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Food Plot Site Preparation

Food Plot Site Preparation 

This may be the most beneficial part of a prosperous food plot. For greatest results, all plots must be properly prepared before tillage and planting by removing all the unwanted trees and stumps. All existing unwanted vegetation must be killed before the soil can be properly prepared for planting. After mowing or clearing, a few weeks of regrowth may be needed in order to ensure an effective kill by applying a commercial grade weed and grass killer that contains 41% Glyphosate. It will only kill green vegetation upon plant contact. No ground prep should be started until all unwanted vegetation is dead or removed. 

Testing Your Soil 

Soil testing in advance of any plot preparation is an important function for success and is inexpensive compared to other aspects of planting food plots. Balanced plant nutrition is required to provide the greatest forage yields. Proper soil pH controls the availability of nutrients in the soil that is in a usable form for proper growth of plants. Appling lime to adjust the soil pH where necessary is very important and is the most significant factor when establishing a successful food plot. Collect and combine 4 to 6 small samples of soil from one plot for testing, this will acquire an overall consensus of the soil composition. Your soil test will determine the pH level and will advise you on the appropriate amount of lime and fertilizer that is necessary for proper nutrition balance. Different crops do vary on nutritional needs, but correct plant nutrition is required to achieve the maximum forage yields. 

Lime and Fertilizer  

Appling lime to correct the soil pH where necessary is very essential for plant growth. The correct quantity of lime may have to be applied in more then one application and should be completed well in advance of planting. You may enhance the results by working the lime and fertilizer into the soils of your food plot. Lime and fertilizer have entirely different functions when applied to soil. Lime changes the pH level, releasing nutrients from the soil and creating a better environment for plants to grow. Fertilizer is plant food made of various components, Nitrogen is the building block of plant protein, Phosphorus is necessary for growth of both roots and leaves, and Potassium is essential for plant metabolism and forage production. Always select the appropriate fertilizer for your application and apply at the recommended rate.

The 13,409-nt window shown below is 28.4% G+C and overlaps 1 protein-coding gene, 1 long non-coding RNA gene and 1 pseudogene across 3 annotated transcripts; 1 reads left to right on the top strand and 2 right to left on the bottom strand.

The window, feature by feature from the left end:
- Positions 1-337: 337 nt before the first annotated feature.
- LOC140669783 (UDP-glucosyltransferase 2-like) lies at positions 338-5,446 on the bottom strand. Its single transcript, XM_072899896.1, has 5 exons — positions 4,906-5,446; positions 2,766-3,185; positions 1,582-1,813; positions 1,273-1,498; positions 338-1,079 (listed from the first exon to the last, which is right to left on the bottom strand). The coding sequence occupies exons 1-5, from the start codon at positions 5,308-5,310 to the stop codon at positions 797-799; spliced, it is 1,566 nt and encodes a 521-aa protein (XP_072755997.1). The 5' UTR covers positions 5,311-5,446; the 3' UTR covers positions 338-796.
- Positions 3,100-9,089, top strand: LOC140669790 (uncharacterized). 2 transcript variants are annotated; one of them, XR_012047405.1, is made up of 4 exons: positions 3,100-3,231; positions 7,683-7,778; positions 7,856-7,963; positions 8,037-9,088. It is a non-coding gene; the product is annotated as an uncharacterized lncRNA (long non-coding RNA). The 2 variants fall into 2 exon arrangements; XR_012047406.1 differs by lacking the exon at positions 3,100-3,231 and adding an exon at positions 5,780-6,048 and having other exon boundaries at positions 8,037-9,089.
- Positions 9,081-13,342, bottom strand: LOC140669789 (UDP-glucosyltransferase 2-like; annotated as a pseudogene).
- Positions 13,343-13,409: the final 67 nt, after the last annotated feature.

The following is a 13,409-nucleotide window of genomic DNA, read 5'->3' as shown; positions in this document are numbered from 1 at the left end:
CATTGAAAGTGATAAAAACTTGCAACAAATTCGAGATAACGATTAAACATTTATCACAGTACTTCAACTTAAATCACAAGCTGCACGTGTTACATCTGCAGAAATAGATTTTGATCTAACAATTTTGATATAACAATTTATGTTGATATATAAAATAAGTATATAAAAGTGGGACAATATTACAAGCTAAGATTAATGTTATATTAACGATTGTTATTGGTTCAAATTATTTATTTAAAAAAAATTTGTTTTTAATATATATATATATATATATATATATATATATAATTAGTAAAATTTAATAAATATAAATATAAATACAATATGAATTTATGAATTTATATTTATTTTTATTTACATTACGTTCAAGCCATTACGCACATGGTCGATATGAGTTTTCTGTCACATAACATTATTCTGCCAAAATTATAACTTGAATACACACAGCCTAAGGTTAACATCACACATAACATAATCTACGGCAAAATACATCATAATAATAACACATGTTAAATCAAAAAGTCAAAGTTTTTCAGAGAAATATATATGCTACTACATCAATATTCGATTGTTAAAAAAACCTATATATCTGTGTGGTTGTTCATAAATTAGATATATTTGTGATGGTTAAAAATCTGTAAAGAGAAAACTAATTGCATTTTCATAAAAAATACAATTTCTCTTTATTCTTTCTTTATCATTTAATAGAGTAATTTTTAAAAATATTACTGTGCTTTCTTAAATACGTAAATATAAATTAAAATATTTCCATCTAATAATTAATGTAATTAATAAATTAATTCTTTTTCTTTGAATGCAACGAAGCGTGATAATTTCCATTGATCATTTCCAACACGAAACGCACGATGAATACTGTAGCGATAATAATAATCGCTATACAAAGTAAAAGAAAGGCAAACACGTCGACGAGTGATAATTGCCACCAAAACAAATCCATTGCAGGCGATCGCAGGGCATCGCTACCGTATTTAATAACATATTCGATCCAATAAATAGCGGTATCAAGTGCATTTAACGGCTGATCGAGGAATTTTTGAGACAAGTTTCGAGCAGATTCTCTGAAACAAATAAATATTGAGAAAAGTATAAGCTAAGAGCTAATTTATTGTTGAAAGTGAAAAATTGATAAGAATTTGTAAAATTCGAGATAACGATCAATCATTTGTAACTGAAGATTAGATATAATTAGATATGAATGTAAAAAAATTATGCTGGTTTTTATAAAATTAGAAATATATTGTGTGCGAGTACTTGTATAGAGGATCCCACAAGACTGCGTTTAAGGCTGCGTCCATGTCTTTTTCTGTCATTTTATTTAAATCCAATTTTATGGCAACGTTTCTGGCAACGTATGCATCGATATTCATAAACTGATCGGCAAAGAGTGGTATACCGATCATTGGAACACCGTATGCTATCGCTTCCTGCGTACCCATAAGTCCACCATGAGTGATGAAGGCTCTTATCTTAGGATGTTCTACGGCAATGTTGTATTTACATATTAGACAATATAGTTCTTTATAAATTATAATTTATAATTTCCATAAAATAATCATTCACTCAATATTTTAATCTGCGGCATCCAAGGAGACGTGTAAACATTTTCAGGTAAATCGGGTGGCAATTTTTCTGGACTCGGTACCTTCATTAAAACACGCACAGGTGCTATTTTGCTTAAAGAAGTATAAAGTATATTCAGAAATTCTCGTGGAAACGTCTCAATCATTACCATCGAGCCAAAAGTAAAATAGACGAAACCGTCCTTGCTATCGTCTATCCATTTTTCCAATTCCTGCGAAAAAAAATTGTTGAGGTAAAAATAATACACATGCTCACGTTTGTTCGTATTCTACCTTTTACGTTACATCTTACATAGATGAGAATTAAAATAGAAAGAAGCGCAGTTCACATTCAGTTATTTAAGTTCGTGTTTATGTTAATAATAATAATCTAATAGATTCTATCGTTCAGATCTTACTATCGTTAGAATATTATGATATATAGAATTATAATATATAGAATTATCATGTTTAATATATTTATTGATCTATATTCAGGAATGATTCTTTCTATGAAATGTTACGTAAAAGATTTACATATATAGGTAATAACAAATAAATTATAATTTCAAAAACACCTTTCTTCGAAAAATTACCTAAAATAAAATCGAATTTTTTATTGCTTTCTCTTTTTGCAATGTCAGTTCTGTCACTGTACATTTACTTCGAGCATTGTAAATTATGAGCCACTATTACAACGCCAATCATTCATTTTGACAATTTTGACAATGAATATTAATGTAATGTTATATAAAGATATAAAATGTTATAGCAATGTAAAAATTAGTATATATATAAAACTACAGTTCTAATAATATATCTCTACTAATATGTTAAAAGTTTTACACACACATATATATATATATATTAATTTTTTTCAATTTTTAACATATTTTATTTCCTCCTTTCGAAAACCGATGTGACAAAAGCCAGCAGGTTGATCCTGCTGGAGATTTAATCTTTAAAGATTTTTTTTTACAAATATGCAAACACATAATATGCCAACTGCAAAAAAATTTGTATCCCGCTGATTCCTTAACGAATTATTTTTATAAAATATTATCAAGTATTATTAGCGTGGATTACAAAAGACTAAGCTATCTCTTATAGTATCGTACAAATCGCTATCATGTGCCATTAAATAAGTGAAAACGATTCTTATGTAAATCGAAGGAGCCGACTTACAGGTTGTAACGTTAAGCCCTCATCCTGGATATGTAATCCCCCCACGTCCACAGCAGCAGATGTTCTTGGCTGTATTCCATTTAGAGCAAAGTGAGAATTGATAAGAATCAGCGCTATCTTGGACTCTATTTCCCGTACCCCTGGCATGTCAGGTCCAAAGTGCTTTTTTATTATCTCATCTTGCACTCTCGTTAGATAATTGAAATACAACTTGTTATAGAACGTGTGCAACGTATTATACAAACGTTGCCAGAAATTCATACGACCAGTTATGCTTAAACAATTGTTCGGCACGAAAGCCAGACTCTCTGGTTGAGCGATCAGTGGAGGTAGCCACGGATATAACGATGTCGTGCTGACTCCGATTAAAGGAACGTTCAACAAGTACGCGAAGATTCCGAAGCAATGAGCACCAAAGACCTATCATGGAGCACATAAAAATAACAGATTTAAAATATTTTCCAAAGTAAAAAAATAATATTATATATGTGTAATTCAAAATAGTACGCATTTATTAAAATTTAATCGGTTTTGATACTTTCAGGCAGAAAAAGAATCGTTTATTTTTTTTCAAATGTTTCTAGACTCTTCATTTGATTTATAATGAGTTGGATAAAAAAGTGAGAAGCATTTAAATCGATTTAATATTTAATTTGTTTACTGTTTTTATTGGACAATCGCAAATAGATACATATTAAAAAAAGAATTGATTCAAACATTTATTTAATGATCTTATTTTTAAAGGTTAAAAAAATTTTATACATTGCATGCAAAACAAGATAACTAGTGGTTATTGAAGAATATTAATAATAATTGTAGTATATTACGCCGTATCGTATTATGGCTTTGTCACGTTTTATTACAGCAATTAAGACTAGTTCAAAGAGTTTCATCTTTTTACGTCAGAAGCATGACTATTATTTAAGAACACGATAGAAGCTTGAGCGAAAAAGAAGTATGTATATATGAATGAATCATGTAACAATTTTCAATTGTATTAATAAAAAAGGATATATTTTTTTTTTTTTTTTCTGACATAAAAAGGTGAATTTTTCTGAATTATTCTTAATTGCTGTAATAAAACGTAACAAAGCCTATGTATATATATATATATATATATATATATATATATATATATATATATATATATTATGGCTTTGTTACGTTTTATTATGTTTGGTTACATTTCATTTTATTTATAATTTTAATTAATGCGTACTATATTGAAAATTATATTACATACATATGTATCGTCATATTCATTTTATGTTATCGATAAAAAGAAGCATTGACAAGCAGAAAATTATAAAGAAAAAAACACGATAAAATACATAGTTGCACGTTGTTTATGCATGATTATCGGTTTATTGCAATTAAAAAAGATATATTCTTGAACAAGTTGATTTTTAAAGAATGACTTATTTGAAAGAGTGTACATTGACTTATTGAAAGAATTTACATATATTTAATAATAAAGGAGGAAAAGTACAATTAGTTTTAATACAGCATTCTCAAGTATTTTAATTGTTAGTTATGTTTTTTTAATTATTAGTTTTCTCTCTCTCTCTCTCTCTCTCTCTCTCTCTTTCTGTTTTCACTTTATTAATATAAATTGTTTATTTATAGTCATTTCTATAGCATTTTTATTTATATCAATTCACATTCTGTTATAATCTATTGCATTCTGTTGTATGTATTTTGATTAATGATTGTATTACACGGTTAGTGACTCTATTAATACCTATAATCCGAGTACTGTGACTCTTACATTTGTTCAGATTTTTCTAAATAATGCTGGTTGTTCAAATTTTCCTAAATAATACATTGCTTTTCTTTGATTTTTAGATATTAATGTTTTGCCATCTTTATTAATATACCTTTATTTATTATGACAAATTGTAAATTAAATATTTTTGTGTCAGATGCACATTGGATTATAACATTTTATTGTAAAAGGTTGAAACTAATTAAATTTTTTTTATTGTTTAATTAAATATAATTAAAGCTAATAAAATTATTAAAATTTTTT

Ground Preparation 

There are many options for preparing your soil prior to planting. The intent is to create a loose, weed free seed bed before applying seed. It is very important that all seed make good contact with the soil in order to germinate and grow. In stagnant untilled plots the ground value is contained in the top 4 to 6 inches of your soil, called organic matter. Organic matter provides a carbon source and presents the soil with better aeration and water holding ability. In such locations breaking up 4 to 6 inches of top soil using a disk or tiller may be adequate. Other plots that have more compacted top soil, plowing and using farming tactics are more appropriate. Apply lime and fertilizer, followed by dragging a harrow to level and cultipack to create a firm surface before seeding. Try to maintain ground particles that are pea-to-marble size, working soil too fine may create surface crust and compaction in your food plot. 

Seed Selection 

We all have diverse perceptions in land management and food plot seed selections. Always remember there is a substantial difference in food plot plants. Using both early and late maturing annuals and perennials is the most effective way to maximize attraction and assure year around nutrition for wildlife. It is very important to select a seed mixture or crop that is suitable for your region and climate. Consider the time of year as well as soil type and sun light hours for each specific food plot that you are planting. Plants have distinctive nutritional requirements, so crop rotation will have a significant affect on the achievement of your food plots. You may improve your success by rotating varieties from year to year to allow the soil an opportunity to regain its most depleted nutrients. Schedule your planting for optimum success by observing the planting charts and selecting a crop that has the appropriate number of days to maturity for the desired plot. It is very helpful to record all lime, fertilizer, and seed applications from each plot so information is available for the future reference. 

 
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